And then, it becomes a case of "Screw the unwashed masses"... You've got yours. And then it becomes one of those trappings of power that separates you from the little people. In fact, as there become fewer and fewer such trappings available for the ruling class (you cant even get a decent bribe any more without somebody blowing the whistle) the political and social power of the CCW and the sense of aggrandizement that goes along with being the select few, becomes more important.

Librarian
11-01-2010, 5:31 PM
Does anyone know what percentage of the California population legally owns firearms? And what percentage of that considers the second amendment issue important?

Cans of worms, those.

Really no good way to judge either one, because data collection is subject to such problems.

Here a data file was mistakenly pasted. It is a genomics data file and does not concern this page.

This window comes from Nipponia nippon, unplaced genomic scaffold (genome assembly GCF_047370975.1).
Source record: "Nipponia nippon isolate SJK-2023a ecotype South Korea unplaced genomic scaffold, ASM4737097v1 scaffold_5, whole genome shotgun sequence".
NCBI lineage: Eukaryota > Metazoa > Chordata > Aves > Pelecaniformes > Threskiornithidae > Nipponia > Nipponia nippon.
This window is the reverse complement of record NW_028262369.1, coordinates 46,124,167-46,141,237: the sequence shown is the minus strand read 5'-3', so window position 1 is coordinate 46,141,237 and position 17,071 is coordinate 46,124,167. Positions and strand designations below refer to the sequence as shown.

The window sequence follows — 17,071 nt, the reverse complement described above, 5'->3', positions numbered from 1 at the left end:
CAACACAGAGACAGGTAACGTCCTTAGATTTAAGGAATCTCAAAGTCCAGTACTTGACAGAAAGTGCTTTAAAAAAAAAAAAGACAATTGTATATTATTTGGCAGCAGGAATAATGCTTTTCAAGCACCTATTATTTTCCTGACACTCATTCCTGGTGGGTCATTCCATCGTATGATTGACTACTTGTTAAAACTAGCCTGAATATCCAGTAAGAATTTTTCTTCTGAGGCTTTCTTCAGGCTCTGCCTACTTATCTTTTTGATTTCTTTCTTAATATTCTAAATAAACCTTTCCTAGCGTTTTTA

The most often used data is from General Social Survey. (http://www.norc.org/GSS+Website/) Latest data available is 2008. In 2004, the data suggested (http://www.ncbi.nlm.nih.gov/pmc/articles/PMC2610545/) 38% of households and 26% of individuals reported owning at least one firearm. This corresponds to 42 million US households with firearms, and 57 million adult gun owners. 64% of gun owners or 16% of American adults reported owning at least one handgun. Long guns represent 60% of the privately held gun stock. Almost half (48%) of all individual gun owners reported owning [gt-or-equal, slanted]4 firearms. Men more often reported firearm ownership, with 45% stating that they personally owned at least one firearm, compared with 11% for women.So if CA were to closely match the 26%, about 9 and a quarter million Californians would own at least 1 gun in 2004.